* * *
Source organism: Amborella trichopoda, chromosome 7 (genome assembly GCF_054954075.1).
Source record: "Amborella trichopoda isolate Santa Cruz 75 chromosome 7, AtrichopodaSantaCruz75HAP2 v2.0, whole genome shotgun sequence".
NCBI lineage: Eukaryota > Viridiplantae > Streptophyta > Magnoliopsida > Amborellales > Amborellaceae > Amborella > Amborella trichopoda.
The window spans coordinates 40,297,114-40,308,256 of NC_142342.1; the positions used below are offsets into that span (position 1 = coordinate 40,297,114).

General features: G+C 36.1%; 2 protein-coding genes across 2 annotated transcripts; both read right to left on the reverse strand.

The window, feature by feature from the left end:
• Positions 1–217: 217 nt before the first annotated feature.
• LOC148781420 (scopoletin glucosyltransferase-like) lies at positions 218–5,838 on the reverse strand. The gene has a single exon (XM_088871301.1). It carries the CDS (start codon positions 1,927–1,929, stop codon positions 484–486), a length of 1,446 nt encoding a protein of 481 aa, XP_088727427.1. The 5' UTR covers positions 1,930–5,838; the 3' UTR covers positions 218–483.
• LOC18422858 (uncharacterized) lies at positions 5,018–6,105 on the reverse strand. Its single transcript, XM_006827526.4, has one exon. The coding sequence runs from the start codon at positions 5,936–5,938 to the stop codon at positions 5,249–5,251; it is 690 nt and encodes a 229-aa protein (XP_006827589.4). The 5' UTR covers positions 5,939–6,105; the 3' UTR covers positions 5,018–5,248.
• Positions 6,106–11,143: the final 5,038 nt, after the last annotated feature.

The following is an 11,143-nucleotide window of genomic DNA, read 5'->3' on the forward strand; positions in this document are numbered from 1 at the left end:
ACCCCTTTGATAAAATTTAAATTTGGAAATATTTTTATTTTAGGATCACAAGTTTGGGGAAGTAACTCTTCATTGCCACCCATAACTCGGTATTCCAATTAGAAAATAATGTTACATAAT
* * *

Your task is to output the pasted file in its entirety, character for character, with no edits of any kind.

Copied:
Source organism: Amborella trichopoda, chromosome 7 (genome assembly GCF_054954075.1).
Source record: "Amborella trichopoda isolate Santa Cruz 75 chromosome 7, AtrichopodaSantaCruz75HAP2 v2.0, whole genome shotgun sequence".
NCBI lineage: Eukaryota > Viridiplantae > Streptophyta > Magnoliopsida > Amborellales > Amborellaceae > Amborella > Amborella trichopoda.
The window spans coordinates 40,297,114-40,308,256 of NC_142342.1; the positions used below are offsets into that span (position 1 = coordinate 40,297,114).

General features: G+C 36.1%; 2 protein-coding genes across 2 annotated transcripts; both read right to left on the reverse strand.

The window, feature by feature from the left end:
• Positions 1–217: 217 nt before the first annotated feature.
• LOC148781420 (scopoletin glucosyltransferase-like) lies at positions 218–5,838 on the reverse strand. The gene has a single exon (XM_088871301.1). It carries the CDS (start codon positions 1,927–1,929, stop codon positions 484–486), a length of 1,446 nt encoding a protein of 481 aa, XP_088727427.1. The 5' UTR covers positions 1,930–5,838; the 3' UTR covers positions 218–483.
• LOC18422858 (uncharacterized) lies at positions 5,018–6,105 on the reverse strand. Its single transcript, XM_006827526.4, has one exon. The coding sequence runs from the start codon at positions 5,936–5,938 to the stop codon at positions 5,249–5,251; it is 690 nt and encodes a 229-aa protein (XP_006827589.4). The 5' UTR covers positions 5,939–6,105; the 3' UTR covers positions 5,018–5,248.
• Positions 6,106–11,143: the final 5,038 nt, after the last annotated feature.

The following is an 11,143-nucleotide window of genomic DNA, read 5'->3' on the forward strand; positions in this document are numbered from 1 at the left end:
ACCCCTTTGATAAAATTTAAATTTGGAAATATTTTTATTTTAGGATCACAAGTTTGGGGAAGTAACTCTTCATTGCCACCCATAACTCGGTATTCCAATTAGAAAATAATGTTACATAAT